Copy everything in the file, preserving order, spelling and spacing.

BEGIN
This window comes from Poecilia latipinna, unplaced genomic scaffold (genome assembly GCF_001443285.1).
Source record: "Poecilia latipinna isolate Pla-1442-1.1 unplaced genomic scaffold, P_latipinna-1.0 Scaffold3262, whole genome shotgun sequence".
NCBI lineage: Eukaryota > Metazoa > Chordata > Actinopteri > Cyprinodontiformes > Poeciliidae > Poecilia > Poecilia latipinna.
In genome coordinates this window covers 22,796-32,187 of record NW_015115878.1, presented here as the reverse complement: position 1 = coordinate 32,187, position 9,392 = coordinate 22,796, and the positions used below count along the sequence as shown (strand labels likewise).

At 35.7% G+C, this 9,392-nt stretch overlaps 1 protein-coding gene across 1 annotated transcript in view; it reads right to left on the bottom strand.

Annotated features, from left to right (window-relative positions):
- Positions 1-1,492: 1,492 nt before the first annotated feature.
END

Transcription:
This window comes from Poecilia latipinna, unplaced genomic scaffold (genome assembly GCF_001443285.1).
Source record: "Poecilia latipinna isolate Pla-1442-1.1 unplaced genomic scaffold, P_latipinna-1.0 Scaffold3262, whole genome shotgun sequence".
NCBI lineage: Eukaryota > Metazoa > Chordata > Actinopteri > Cyprinodontiformes > Poeciliidae > Poecilia > Poecilia latipinna.
In genome coordinates this window covers 22,796-32,187 of record NW_015115878.1, presented here as the reverse complement: position 1 = coordinate 32,187, position 9,392 = coordinate 22,796, and the positions used below count along the sequence as shown (strand labels likewise).

At 35.7% G+C, this 9,392-nt stretch overlaps 1 protein-coding gene across 1 annotated transcript in view; it reads right to left on the bottom strand.

Annotated features, from left to right (window-relative positions):
- Positions 1-1,492: 1,492 nt before the first annotated feature.